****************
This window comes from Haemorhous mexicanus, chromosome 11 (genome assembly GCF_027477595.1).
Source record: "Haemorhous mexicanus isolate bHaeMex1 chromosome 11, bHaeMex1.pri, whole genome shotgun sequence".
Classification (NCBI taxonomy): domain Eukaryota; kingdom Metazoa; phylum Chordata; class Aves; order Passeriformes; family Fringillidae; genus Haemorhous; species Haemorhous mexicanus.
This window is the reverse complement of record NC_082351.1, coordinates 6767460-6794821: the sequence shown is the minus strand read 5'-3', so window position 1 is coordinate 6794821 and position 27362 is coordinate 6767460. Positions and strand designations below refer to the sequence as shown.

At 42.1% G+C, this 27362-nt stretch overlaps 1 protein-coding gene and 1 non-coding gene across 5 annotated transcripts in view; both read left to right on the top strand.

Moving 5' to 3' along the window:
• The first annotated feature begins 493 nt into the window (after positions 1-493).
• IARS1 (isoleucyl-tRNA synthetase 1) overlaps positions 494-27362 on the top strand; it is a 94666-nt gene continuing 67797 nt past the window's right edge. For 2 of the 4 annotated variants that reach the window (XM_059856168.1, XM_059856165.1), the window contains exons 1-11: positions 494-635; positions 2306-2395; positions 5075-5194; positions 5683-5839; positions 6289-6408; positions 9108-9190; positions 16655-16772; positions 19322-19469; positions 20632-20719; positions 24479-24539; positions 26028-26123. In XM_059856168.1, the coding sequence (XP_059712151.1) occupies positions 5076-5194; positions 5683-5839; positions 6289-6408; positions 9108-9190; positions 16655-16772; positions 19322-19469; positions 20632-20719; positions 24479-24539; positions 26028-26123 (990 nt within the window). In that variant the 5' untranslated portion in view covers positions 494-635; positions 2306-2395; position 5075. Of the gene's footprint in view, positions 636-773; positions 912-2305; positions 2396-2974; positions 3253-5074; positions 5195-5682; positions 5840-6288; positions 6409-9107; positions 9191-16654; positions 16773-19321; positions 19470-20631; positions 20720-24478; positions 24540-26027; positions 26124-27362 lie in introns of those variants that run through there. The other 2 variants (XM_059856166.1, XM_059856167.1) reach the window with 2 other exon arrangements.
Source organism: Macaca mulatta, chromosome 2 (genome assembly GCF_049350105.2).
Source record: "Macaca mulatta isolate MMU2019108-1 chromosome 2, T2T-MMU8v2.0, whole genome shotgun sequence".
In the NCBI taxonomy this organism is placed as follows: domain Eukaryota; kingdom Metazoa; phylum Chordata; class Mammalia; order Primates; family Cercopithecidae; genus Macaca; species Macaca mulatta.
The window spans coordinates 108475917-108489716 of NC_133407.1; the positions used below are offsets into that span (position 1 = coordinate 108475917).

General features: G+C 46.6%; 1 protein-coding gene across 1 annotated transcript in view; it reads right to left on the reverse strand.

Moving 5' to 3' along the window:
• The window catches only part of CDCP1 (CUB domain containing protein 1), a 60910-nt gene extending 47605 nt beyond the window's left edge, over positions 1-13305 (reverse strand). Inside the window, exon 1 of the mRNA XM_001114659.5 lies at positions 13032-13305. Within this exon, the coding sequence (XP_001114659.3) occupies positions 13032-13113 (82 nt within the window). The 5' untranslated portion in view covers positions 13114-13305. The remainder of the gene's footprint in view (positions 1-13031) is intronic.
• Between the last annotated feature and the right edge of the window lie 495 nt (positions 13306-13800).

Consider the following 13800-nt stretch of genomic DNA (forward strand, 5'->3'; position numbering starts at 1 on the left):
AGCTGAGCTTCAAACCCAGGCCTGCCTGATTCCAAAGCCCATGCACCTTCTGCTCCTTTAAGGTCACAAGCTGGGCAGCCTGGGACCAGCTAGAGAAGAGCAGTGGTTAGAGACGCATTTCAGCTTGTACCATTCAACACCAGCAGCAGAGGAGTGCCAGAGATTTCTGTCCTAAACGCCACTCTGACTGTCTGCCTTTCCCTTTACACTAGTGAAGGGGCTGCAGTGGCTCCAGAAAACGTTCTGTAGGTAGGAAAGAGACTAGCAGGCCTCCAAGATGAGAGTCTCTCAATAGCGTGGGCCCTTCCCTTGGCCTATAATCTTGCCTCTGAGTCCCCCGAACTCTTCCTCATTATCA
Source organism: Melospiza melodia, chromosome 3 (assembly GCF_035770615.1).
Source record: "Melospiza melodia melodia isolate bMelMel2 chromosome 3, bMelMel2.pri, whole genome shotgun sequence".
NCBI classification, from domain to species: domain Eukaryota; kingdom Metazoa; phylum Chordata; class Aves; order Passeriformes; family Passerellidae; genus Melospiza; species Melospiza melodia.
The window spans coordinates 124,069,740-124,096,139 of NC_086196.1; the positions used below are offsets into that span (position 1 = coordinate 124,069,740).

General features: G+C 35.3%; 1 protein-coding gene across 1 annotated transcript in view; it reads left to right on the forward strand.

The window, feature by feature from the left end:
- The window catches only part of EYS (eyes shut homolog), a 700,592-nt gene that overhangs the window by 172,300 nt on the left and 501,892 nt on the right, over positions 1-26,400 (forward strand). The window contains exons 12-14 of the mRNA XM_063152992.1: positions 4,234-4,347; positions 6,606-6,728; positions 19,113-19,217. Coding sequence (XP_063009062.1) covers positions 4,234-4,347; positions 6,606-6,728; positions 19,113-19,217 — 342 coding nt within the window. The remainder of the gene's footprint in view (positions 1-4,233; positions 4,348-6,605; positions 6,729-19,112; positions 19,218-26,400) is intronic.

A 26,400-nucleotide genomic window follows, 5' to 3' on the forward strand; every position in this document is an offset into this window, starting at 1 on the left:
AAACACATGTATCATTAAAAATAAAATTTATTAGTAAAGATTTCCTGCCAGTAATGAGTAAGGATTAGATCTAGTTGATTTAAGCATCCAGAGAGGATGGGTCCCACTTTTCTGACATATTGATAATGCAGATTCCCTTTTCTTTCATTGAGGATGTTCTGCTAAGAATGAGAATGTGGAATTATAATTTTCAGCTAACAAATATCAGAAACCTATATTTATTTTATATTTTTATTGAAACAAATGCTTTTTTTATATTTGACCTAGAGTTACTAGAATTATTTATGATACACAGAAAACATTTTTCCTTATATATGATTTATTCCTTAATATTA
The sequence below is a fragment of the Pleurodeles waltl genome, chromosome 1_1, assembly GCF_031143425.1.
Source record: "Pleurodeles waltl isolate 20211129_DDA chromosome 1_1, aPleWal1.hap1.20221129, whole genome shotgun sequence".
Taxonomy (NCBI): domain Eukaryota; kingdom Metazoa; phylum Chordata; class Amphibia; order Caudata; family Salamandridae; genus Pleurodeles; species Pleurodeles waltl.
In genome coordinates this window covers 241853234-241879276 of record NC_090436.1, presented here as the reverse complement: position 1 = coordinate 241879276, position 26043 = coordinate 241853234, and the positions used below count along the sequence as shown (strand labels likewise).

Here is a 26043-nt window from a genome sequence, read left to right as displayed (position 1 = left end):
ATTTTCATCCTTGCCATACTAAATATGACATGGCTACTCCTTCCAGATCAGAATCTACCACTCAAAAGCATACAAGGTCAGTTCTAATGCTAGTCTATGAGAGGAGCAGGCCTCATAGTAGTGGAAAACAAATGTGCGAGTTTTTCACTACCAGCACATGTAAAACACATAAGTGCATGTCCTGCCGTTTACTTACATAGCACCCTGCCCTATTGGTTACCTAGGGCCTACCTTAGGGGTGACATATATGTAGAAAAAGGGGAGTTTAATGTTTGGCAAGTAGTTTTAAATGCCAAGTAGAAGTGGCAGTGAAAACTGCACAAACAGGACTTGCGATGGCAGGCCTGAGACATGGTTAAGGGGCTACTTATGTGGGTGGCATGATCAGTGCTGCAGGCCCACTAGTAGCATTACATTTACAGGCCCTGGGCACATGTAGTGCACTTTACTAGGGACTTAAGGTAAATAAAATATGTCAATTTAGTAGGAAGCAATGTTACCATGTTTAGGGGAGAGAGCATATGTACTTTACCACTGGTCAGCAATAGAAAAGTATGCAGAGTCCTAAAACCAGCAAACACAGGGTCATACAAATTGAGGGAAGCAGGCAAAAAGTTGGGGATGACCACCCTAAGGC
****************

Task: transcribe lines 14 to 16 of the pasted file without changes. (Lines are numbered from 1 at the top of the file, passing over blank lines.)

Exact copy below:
Moving 5' to 3' along the window:
• The window catches only part of CDCP1 (CUB domain containing protein 1), a 60910-nt gene extending 47605 nt beyond the window's left edge, over positions 1-13305 (reverse strand). Inside the window, exon 1 of the mRNA XM_001114659.5 lies at positions 13032-13305. Within this exon, the coding sequence (XP_001114659.3) occupies positions 13032-13113 (82 nt within the window). The 5' untranslated portion in view covers positions 13114-13305. The remainder of the gene's footprint in view (positions 1-13031) is intronic.
• Between the last annotated feature and the right edge of the window lie 495 nt (positions 13306-13800).